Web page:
Do you recycle?
Recycling allows us to reuse materials, which in turn conserves natural resources. It also saves water and energy, improves air and water quality, lowers pollution and greenhouse gas emissions and preserves landfill space. The national recycling rate has increased every year for the past 30 years. The current recycling rate is about 34.7%. We can certainly do better!
There are many creative ways to improve our recycling statistics. Here are a few surprising things that we can all try to recycle.
Nike’s Reuse-A-Shoe Program
Nike’s Reuse-A-Shoe program takes old running shoes that would otherwise end up in a landfill and grinds them down to create a new material called Nike Grind, which is used to make high-quality sports surfaces including courts, turf fields, tracks and more. Since 1990, they’ve transformed 28 million pairs of shoes and 36,000 tons of scrap material into Nike Grind for use in more than 450,000 locations around the world. You can drop off athletic shoes of any brand for recycling at a Nike or Converse retail store (call before coming) or mail them directly to the recycling center.
One World Running
One World Running is an international program promoting an awareness of health, fitness and nutrition by providing running shoes to those in need in the United States and around the world. These are the shoes that aren’t quite ready for the landfill. Check HERE to find a drop-off location near you.
If you drink a lot of wine start saving those wine corks. Recork wants your old corks to recycle. Recork is North America’s largest cork recycling initiative. They take our corks and turn them into footwear or other upcycled products while also planting new cork trees. I just typed in my zip code and found a local drop off location.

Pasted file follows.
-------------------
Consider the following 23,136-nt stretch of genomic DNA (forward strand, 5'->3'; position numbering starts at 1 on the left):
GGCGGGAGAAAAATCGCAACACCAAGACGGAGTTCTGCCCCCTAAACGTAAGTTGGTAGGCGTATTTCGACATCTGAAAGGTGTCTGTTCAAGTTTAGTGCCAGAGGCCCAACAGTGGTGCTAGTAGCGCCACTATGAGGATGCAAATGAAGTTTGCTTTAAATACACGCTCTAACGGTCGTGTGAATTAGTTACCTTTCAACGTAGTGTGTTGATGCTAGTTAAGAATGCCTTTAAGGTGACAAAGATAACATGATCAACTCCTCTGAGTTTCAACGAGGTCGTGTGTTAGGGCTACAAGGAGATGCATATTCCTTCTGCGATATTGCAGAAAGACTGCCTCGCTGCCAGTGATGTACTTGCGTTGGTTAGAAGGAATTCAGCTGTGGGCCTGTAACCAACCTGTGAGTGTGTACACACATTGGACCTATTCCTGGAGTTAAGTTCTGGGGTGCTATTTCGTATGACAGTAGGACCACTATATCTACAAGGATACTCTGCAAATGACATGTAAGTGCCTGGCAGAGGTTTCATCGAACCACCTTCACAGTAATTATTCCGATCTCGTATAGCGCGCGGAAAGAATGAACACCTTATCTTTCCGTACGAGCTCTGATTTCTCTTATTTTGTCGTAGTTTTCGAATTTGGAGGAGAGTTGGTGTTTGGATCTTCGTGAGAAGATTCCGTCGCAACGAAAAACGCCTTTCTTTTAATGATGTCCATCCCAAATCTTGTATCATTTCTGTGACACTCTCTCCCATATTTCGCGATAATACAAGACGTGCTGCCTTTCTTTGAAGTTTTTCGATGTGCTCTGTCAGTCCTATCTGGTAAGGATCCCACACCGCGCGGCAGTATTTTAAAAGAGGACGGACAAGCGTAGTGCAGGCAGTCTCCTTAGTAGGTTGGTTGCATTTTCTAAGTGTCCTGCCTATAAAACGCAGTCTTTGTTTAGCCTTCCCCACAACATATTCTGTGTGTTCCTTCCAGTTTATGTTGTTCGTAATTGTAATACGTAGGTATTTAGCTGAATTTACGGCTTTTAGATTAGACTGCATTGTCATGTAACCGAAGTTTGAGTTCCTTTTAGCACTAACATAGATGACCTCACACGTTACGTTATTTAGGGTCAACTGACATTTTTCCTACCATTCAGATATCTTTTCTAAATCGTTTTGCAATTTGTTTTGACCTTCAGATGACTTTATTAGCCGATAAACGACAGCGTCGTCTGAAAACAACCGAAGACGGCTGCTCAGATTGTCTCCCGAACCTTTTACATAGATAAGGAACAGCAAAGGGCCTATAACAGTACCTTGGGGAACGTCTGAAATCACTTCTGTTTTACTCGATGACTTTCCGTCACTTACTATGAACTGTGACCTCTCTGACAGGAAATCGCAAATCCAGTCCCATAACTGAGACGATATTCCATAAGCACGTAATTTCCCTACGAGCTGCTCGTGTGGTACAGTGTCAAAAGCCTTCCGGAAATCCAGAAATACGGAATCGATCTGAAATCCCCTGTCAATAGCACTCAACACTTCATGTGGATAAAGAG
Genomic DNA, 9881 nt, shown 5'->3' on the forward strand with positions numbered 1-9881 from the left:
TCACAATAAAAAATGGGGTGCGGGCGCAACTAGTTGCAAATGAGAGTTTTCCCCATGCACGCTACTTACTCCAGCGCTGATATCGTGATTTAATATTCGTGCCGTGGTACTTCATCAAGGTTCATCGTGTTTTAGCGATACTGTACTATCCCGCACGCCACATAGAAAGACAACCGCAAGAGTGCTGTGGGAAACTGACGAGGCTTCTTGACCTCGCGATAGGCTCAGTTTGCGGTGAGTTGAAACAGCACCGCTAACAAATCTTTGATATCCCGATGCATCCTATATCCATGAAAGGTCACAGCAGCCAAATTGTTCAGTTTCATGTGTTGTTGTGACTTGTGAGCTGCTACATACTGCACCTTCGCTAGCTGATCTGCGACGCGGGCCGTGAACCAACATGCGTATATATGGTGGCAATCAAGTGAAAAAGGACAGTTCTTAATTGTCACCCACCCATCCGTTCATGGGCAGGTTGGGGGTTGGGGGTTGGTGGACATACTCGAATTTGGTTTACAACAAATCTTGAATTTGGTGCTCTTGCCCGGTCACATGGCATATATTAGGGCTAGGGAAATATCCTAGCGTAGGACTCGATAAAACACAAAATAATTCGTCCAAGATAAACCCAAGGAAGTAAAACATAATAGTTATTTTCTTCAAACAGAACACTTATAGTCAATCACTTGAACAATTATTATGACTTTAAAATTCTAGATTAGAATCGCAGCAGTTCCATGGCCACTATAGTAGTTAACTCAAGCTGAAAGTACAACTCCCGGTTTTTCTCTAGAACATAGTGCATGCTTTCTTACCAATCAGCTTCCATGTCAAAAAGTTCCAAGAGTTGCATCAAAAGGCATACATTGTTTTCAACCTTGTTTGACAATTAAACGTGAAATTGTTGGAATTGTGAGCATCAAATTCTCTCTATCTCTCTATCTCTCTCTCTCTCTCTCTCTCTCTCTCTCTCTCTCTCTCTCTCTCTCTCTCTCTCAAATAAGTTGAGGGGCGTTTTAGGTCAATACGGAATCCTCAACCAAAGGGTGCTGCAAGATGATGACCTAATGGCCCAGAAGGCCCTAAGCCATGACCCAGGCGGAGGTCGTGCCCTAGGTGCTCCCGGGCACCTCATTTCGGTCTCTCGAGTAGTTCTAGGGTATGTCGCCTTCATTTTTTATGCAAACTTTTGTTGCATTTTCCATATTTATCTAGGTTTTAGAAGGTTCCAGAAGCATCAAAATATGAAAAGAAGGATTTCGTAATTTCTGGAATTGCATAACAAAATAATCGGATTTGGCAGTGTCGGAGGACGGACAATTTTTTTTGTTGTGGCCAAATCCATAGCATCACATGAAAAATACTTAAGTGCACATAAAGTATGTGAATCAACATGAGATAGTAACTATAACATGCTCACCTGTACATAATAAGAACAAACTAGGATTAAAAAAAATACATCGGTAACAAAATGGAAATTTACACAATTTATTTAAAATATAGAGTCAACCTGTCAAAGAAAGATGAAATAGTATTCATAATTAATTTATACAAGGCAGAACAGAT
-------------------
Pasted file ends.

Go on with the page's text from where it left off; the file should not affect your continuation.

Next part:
What should I do with old batteries? I’m asked this question constantly. My response: don’t throw them in the trash. Single-use batteries contain materials that are both recyclable and considered hazardous. You can drop them off at a household hazardous waste (HHW) facility in your area or participate in the many mail-in or take-back programs that are available.
OK. Time to dig through those drawers and recycle your old bras. The Bra Recyclers, an organization based in Arizona, finds your gently-used bras a second home overseas. You can drop off or mail in your gently used bras and prevent them from ending up in a landfill.
Blue Jeans Go Green is a denim recycling program that converts collected denim into housing insulation for communities in need. Blue Jeans Go Green™ has diverted more than 600 tons of waste out of landfills and generated approximately 2 million square feet of UltraTouch™ Denim Insulation to assist with building efforts in communities in need. You can contribute your old jeans by mail or at participating retailers.
Stuffed into almost ever drawer in our house are a few crayons. We also have a big bin of crayons tucked into our art supplies. There are times when I’m tempted to dump a few crayons into the trash, but there’s good news- National Crayon Recycle Program operated by Crazy Crayons, LLC. The recycling program has diverted more than 47,000 pounds of crayons from landfills by taking old crayons and turning them into new crayons. Ship your unwanted crayons directly to Crazy Crayons or find a drop-off location in your area!
What strange or surprising things have you recycled? Share your tips!